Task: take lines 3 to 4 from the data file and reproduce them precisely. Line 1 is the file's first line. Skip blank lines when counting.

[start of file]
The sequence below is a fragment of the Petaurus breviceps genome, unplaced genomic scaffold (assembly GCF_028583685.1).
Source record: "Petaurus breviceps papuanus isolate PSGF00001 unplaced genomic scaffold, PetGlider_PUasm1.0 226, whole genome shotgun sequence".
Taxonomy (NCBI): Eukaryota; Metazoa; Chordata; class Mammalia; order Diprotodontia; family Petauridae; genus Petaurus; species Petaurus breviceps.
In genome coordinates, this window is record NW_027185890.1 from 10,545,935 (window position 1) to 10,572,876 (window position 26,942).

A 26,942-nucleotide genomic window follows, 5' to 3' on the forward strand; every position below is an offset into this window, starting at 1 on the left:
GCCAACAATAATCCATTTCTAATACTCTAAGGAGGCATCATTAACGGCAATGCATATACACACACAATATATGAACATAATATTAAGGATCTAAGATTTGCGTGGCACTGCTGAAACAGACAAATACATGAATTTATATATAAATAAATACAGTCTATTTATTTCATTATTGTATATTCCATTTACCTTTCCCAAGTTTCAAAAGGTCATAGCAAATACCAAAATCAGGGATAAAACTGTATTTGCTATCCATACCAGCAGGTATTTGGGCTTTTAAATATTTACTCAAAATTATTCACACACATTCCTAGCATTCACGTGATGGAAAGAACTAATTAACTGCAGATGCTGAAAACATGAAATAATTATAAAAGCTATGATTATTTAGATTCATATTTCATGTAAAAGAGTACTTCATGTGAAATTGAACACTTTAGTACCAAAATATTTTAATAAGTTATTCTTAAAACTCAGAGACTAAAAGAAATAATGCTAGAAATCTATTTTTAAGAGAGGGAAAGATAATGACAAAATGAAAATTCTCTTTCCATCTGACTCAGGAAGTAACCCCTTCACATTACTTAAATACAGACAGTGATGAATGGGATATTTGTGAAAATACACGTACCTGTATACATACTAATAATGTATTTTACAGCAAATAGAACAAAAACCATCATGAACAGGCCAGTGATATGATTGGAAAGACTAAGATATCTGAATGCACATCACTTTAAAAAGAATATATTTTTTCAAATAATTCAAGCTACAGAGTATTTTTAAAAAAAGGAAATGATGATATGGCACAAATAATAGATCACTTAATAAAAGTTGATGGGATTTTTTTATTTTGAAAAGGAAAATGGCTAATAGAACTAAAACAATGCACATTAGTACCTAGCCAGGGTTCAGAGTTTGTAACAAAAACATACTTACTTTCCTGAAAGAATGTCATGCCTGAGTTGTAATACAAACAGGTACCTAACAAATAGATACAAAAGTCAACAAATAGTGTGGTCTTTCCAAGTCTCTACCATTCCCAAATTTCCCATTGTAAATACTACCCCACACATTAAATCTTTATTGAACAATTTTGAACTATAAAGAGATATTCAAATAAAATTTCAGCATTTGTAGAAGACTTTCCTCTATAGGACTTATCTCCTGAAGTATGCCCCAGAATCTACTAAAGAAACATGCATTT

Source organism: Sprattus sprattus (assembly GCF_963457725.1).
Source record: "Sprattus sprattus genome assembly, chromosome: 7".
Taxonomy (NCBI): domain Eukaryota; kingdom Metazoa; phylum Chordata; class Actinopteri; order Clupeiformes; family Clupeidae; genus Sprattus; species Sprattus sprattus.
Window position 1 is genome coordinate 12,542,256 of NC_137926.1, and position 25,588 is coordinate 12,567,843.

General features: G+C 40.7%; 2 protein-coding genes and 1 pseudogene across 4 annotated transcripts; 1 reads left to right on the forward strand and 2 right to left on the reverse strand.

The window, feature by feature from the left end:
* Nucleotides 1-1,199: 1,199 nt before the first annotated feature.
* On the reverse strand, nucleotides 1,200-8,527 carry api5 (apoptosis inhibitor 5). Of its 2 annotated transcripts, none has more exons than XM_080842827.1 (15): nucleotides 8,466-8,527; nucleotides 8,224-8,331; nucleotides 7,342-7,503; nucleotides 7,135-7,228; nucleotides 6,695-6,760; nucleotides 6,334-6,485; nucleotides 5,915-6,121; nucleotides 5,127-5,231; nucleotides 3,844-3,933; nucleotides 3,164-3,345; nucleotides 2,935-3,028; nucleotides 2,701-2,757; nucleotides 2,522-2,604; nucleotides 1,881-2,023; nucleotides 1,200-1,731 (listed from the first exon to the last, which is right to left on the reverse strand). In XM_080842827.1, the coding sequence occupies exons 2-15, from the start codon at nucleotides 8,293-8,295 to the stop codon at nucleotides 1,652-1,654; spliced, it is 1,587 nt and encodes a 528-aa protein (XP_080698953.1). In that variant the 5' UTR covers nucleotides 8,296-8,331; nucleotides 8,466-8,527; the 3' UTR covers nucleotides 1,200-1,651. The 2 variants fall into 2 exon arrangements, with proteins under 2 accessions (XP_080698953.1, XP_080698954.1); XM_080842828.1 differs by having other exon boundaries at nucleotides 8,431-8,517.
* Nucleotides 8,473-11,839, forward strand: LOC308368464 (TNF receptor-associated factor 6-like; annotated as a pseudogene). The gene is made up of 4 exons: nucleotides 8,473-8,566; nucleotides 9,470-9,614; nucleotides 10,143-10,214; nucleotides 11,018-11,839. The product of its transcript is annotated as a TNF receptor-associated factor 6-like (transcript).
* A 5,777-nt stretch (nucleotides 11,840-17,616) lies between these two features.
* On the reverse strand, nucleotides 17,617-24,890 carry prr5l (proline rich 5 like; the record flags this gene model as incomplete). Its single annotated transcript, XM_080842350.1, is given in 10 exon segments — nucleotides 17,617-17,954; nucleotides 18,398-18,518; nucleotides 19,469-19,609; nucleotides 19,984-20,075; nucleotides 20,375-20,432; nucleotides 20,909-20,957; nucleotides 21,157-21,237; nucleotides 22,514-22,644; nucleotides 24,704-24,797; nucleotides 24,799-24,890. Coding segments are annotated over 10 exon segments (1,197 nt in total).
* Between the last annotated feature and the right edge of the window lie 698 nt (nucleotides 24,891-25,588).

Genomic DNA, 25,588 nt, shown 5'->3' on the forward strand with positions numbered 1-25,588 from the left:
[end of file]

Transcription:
Taxonomy (NCBI): Eukaryota; Metazoa; Chordata; class Mammalia; order Diprotodontia; family Petauridae; genus Petaurus; species Petaurus breviceps.
In genome coordinates, this window is record NW_027185890.1 from 10,545,935 (window position 1) to 10,572,876 (window position 26,942).